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Intel Unveils SSDs With 6Gbit/Sec Throughput 197

Posted by Roblimo
from the got-to-get-one-got-to-get-one dept.
CWmike writes "Intel announced a new line of solid-state drives (SSDs) on Monday that are based on the serial ATA (SATA) 3.0 specification, which doubles I/O throughput compared to previous generation SSDs. Using the SATA 3.0 specs, Intel's new 510 Series gets 6Gbit/sec. performance and thus can take full advantage of the company's transition to higher speed 'Thunderbolt' SATA bus interfaces on the recently introduced second generation Intel Core processor platforms. Supporting data transfers of up to 500MB/sec, the Intel SSD 510 doubles the sequential read speeds and more than triples the sequential write speeds of Intel's SATA 2.0 SSDs. The drives offer sequential write speeds of up to 315MB/sec."
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Intel Unveils SSDs With 6Gbit/Sec Throughput

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  • on a (rich) consumer SSD. But, while I'm loving all the Marvell / Sandforce / Intel hypersonic speed-worthiness, how about a decently fast, really affordable solid state drive? How much longer will these be 20x the per GB cost of a HDD?

    • by Rockoon (1252108)
      We saw prices of the previous generation drop from $4/GB to under $2/GB while waiting for SATA 3.0 adoption. Now those same SATA 2.0 SSD's will drop much further... by years end it will be a great time to pick up older SATA 2.0 SSD's
      • by haruchai (17472)

        Having been a somewhat early adopter of SSDs, I got bitten a couple of time by the JMicron bug - a pox on them. I've decided I won't buy another SSD until I can get a 128 GB drive for $100

        • by MikeURL (890801)
          Everything I've read so far suggests that if you are buying SSDs you want to go with Intel. I have the small 40GB drive and it has been flawless. It is also actually pretty roomy as long as I don't start to download entire movies or my whole song collection (but really that is what external drives are for).

          I have not been stingy on what I installed and I still have 14GB free.
          • Having been a somewhat early adopter of SSDs, I got bitten a couple of time by the JMicron bug

            Everything I've read so far suggests that if you are buying SSDs you want to go with Intel.

            Note that this new Intel SSD is the first Intel-branded SSD that uses a non-Intel controller. It uses the same Marvell controller [techreport.com] used in the well-regarded Crucial RealSSD C300.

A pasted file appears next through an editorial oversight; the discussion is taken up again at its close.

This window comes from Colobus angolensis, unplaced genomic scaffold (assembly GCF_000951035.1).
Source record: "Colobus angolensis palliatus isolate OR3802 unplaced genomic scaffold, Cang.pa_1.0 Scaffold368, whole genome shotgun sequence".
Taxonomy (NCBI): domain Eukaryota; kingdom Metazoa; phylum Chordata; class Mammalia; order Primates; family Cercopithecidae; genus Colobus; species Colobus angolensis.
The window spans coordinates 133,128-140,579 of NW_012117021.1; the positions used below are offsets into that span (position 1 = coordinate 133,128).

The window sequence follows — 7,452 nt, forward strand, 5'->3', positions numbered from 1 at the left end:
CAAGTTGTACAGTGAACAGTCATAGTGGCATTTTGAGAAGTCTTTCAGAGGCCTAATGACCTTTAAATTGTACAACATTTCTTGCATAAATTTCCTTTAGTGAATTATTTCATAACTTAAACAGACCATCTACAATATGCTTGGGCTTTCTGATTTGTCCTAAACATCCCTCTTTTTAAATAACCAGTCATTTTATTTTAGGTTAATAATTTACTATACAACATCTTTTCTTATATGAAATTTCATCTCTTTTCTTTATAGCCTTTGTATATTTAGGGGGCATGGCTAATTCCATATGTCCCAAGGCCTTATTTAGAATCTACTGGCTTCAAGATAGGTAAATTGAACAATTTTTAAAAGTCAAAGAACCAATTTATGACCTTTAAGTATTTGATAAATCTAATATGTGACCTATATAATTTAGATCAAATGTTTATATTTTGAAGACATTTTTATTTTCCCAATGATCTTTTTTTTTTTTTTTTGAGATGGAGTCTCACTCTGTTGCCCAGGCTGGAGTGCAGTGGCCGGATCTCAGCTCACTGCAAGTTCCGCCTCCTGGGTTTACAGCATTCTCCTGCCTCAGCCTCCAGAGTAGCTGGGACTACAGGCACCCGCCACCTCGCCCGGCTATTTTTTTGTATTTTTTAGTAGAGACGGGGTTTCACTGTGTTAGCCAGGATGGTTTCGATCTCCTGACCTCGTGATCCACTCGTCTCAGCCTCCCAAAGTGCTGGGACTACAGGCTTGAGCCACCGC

I've also read about Intel's great combo of performance and robustness, but that reputation is mostly a result of Intel's controllers. JMicron, a manufacturer of SSD controllers, got its buggy reputation from early JMicron-based SSDs. Marvell's controller performance has been proven in many reviews, but Intel's "endorsement" gives

            • by Lennie (16154)

              "mostly a result of Intel's controllers"

              Actually, the controller is just the hardware. It is the software running on it which makes it smart. Intel owns the software I would think.

            • by jbolden (176878)

              Thanks for that tip. I've been buying computer and printer memory from crucial but it was great to red the review on A&D and see how well their drives scored.

    • by TheLink (130905)
      But this new Intel SSD uses a Marvell controller - the same as one used by Crucial's C300. Why should people pay a higher price for an SSD with the same controller? The uninformative article says nothing about that - no proper benchmarks or tests (random reads/writes, sequential/read writes, max latency of a random read/write transaction that interrupts those random/sequential read writes, read/writes of high/mid/low compressible data). Such an article should be pretty useless for real Slashdot nerd.

      As for
    • by Neil Boekend (1854906) on Tuesday March 01, 2011 @04:08AM (#35345672)
      IMHO SSD's should be used as "something in between your HDD and your memory". As long as it's big enough to contain the OS of your choice and all the programs it's big enough. Your MP3's and movies do not require the high throughput. In a desktop this means there should be 2 disks: an ssd for speed and a hdd for capacity. In a laptop there should be an SSD on the mini-PCI-e and an HDD on sata OR, if you must (for space reasons), an SSD on the mobo and an HDD on sata. This would optimize both capacity and speed, while keeping costs (relatively) down.
      The cost of an SSD is paid back by the speed, not the capacity. What I find strange is that shops list SSD's by EUR/GB instead of EUR * s/MB. The speed is the defining attribute, not the capacity.
      • by thue (121682)

        > Your MP3's and movies do not require the high throughput.

        And more importantly, your MP3's and movies do not require the random reads and writes which is an SSD's greatest strengths.

        • by timeOday (582209)
          Well, the *sequential* read/write speeds of this new drive also dominate spinning hard drives by a fantastic amount. Just a few years ago I was striping hard drives to hit 50 MB/s for a video capture device; ONE of these does over 300 MB/s, and they fit in a laptop! "SSD's: they're not just for IOPS any more."
      • by Lennie (16154)

        That is what ZFS with L2ARC ('level 2'-cache) does, it uses the SSD as a cache for the slower but bigger disks.

        On Linux a fairly new development called bcache does something similair

      • For a server deployment, I'd agree, but on a laptop the fewer moving parts, the better. Now if only we could get rid of the fans...
      • by ShakaUVM (157947)

        >>IMHO SSD's should be used as "something in between your HDD and your memory"